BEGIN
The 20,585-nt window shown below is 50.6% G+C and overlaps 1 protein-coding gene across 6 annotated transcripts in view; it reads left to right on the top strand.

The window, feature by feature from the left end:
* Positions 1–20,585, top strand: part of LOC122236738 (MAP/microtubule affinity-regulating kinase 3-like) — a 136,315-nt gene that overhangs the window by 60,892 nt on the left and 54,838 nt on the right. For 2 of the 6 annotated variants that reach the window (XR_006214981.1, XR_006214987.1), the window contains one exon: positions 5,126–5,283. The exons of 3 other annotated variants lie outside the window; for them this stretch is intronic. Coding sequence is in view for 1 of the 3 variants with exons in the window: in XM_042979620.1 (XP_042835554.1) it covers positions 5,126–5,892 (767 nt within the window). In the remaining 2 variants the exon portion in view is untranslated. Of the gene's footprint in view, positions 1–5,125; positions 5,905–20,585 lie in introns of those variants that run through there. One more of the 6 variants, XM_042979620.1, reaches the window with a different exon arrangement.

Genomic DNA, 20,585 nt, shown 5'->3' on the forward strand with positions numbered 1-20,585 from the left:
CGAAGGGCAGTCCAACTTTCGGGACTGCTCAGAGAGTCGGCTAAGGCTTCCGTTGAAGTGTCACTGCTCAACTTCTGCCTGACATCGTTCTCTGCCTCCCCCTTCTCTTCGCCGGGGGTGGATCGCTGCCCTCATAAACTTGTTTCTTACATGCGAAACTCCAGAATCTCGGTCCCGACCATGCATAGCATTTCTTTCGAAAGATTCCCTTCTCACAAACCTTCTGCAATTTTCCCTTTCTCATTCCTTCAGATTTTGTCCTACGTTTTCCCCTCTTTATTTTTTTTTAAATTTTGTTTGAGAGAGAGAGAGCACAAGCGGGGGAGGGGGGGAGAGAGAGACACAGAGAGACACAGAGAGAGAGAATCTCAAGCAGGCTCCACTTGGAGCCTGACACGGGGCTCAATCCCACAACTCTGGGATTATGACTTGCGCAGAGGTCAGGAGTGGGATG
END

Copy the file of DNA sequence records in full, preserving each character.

The 20,585-nt window shown below is 50.6% G+C and overlaps 1 protein-coding gene across 6 annotated transcripts in view; it reads left to right on the top strand.

The window, feature by feature from the left end:
* Positions 1–20,585, top strand: part of LOC122236738 (MAP/microtubule affinity-regulating kinase 3-like) — a 136,315-nt gene that overhangs the window by 60,892 nt on the left and 54,838 nt on the right. For 2 of the 6 annotated variants that reach the window (XR_006214981.1, XR_006214987.1), the window contains one exon: positions 5,126–5,283. The exons of 3 other annotated variants lie outside the window; for them this stretch is intronic. Coding sequence is in view for 1 of the 3 variants with exons in the window: in XM_042979620.1 (XP_042835554.1) it covers positions 5,126–5,892 (767 nt within the window). In the remaining 2 variants the exon portion in view is untranslated. Of the gene's footprint in view, positions 1–5,125; positions 5,905–20,585 lie in introns of those variants that run through there. One more of the 6 variants, XM_042979620.1, reaches the window with a different exon arrangement.

Genomic DNA, 20,585 nt, shown 5'->3' on the forward strand with positions numbered 1-20,585 from the left:
CGAAGGGCAGTCCAACTTTCGGGACTGCTCAGAGAGTCGGCTAAGGCTTCCGTTGAAGTGTCACTGCTCAACTTCTGCCTGACATCGTTCTCTGCCTCCCCCTTCTCTTCGCCGGGGGTGGATCGCTGCCCTCATAAACTTGTTTCTTACATGCGAAACTCCAGAATCTCGGTCCCGACCATGCATAGCATTTCTTTCGAAAGATTCCCTTCTCACAAACCTTCTGCAATTTTCCCTTTCTCATTCCTTCAGATTTTGTCCTACGTTTTCCCCTCTTTATTTTTTTTTAAATTTTGTTTGAGAGAGAGAGAGCACAAGCGGGGGAGGGGGGGAGAGAGAGACACAGAGAGACACAGAGAGAGAGAATCTCAAGCAGGCTCCACTTGGAGCCTGACACGGGGCTCAATCCCACAACTCTGGGATTATGACTTGCGCAGAGGTCAGGAGTGGGATG